States parties to the Convention on the Prohibition of Military or Any Other Hostile Use of Environmental Modification (ENMOD) Techniques have affirmed that they have "faithfully observed" the provisions of the treaty institution a ban on such techniques which have "widespread, long-lasting or severe effects".
They also noted with satisfaction that the implementation of the Convention had not "hindered the economic or technological development of States parties"; called on States parties to provide and facilititate the fullest possible exchange of scientific and technological information on the research on and the development of such techniques; and invited the Secretary-General to receive such information for wide dissemination.
The treaty adherents did so in a Final Declaration, adopted by consensus, at the conclusion of the First Review Conference of the ENMOD Treaty, which was held in Geneva from 10 to 20 September 1984.
Conference President Keijo Korhonen (Finland), at the meeting's conclusion, said the meeting had proved it was still possible, "through mutual respect for the position of others and dialogue", to achieve concrete results in the field of arms limitation. "In the darkness which has descended upon international disarmament negotiations we have maybe been able to keep alive a small flickering light", he added.
In the Declaration, the Conference noted with satisfaction that no State Party had found it necessary to invoke Convention provisions relating to international complaints and verification procedures; and reaffirmed that the Convention should be of unlimited duration, and decided that a second Reivew Conference "may be held at Geneva" not earlier than 1989.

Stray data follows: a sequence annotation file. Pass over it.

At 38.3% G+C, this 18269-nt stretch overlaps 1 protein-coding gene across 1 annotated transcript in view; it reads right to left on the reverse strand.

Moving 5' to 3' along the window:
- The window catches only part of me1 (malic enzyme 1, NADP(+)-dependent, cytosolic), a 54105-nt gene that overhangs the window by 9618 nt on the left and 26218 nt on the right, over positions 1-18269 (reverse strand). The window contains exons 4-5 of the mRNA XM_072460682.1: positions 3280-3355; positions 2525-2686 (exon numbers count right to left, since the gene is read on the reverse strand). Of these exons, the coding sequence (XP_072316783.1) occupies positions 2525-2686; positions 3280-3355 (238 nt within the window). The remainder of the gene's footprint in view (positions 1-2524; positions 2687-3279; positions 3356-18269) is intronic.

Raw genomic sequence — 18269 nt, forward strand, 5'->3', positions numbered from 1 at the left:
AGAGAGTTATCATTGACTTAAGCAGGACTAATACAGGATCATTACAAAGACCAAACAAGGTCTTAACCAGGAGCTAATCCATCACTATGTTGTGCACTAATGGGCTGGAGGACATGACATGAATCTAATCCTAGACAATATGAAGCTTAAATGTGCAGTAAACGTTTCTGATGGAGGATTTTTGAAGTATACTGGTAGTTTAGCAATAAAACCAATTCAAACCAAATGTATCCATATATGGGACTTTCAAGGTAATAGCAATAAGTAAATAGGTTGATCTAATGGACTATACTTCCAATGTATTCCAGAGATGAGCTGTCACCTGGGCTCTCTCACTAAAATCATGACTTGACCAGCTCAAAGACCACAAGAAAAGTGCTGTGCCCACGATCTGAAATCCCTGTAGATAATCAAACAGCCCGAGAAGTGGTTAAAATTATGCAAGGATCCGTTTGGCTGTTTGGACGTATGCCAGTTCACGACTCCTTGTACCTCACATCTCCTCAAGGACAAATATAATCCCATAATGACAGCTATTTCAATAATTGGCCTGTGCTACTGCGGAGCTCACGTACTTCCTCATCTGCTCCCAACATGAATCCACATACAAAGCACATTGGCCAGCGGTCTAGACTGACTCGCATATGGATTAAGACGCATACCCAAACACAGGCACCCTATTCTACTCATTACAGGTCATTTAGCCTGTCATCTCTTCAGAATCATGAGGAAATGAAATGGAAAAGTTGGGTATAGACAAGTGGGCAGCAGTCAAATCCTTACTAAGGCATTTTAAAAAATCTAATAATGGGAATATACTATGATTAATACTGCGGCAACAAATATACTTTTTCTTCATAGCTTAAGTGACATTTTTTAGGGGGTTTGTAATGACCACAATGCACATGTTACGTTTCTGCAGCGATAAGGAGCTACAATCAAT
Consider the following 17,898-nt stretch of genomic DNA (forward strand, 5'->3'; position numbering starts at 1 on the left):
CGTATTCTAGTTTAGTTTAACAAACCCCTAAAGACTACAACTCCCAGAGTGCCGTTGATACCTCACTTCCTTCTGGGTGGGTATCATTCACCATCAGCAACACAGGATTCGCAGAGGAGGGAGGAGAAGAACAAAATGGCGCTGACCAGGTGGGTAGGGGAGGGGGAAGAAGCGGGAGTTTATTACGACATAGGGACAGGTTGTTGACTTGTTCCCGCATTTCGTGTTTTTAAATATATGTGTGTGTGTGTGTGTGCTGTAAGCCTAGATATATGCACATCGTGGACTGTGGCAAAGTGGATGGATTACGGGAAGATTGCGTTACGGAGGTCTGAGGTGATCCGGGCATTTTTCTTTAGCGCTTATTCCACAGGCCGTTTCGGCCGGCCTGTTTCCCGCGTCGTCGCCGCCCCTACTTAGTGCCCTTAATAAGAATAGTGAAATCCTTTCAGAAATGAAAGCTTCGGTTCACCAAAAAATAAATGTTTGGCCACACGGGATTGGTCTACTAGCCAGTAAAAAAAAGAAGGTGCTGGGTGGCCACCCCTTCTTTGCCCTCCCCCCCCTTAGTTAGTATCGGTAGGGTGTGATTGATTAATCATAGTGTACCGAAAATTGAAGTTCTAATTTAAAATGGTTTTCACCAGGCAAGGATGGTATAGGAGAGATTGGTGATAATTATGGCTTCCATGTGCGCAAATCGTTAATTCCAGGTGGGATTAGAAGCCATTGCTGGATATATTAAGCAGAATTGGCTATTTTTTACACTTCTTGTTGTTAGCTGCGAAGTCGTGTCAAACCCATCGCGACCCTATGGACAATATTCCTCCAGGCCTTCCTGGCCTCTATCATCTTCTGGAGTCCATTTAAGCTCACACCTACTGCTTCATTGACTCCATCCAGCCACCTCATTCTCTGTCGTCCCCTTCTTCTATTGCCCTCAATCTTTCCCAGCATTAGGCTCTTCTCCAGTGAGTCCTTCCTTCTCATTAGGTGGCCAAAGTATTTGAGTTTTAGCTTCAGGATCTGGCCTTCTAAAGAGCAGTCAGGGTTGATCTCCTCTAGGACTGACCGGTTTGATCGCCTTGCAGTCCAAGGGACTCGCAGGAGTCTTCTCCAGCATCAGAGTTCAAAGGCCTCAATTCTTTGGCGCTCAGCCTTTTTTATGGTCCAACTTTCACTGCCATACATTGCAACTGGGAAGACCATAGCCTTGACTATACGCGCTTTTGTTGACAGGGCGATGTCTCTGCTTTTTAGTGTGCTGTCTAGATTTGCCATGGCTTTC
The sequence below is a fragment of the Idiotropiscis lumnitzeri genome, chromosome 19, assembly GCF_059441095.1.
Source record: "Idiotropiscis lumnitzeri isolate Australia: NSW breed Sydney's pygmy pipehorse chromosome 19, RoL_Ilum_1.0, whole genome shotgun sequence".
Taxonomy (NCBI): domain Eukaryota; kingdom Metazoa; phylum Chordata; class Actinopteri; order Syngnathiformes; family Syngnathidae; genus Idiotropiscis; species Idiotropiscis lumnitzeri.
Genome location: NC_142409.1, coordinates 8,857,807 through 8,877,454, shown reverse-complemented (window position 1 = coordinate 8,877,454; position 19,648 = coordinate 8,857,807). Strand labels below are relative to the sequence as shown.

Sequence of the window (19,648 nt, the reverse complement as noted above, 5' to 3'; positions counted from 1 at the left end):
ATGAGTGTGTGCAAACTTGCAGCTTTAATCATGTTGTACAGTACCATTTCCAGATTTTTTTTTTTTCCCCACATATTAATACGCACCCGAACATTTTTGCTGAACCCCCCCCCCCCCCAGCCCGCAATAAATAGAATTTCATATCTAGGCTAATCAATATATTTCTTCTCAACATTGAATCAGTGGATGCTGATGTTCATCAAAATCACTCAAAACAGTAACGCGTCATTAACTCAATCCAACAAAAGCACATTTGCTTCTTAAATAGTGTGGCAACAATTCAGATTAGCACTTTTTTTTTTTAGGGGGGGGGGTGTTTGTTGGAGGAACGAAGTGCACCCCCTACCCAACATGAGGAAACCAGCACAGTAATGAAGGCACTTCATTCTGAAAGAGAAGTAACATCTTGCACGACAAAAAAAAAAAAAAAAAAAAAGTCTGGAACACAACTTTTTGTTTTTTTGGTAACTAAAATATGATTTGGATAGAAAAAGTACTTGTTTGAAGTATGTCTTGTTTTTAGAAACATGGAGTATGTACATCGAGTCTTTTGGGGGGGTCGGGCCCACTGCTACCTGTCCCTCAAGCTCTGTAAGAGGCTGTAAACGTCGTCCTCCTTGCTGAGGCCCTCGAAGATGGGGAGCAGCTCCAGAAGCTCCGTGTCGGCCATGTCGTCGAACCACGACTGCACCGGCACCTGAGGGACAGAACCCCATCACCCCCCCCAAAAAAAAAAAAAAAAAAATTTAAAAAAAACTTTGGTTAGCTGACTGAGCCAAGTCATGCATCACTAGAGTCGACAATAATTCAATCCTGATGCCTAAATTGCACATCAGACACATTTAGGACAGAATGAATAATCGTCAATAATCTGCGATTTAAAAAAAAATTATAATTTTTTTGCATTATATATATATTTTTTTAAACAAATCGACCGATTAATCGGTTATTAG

The ENMOD Convention, opened for signature on 18 May 1977, came into force on
5 October 1978. Article I states that each State party should undertake not to engage in and not to assist, encourage or induce any State, group of States or international organization to engage in military or any other hostile use of environmental modification techniques "having widespread, long-lasting or severe effects as the means of destruction, damage or injury to any other State party".
Article II of the text defines the term "environmental modification techniques" as referring to any technique for changing--through the deliberate manipulation of natural processes--the dynamics, composition or structure of the earth, including its biota, lithosphere, hydrosphere and atmosphere or of outer space. Environmental modifications could lead to phenomena such as earthquakes, cyclones and tornadoes.
The Convention, however, does not hinder the use of such techniques for peaceful purposes. It was negotiated at the Conference of the Committee on Disarmament (CCD)--a predecessor body to the present Conference on Disarmament.
The Convention is accompanied by a group of "Understandings", worked out at the CCD but not written into the Convention. These statements clarify and amplify some Convention articles and are considered essential for comprehension of the drafters' intentions. …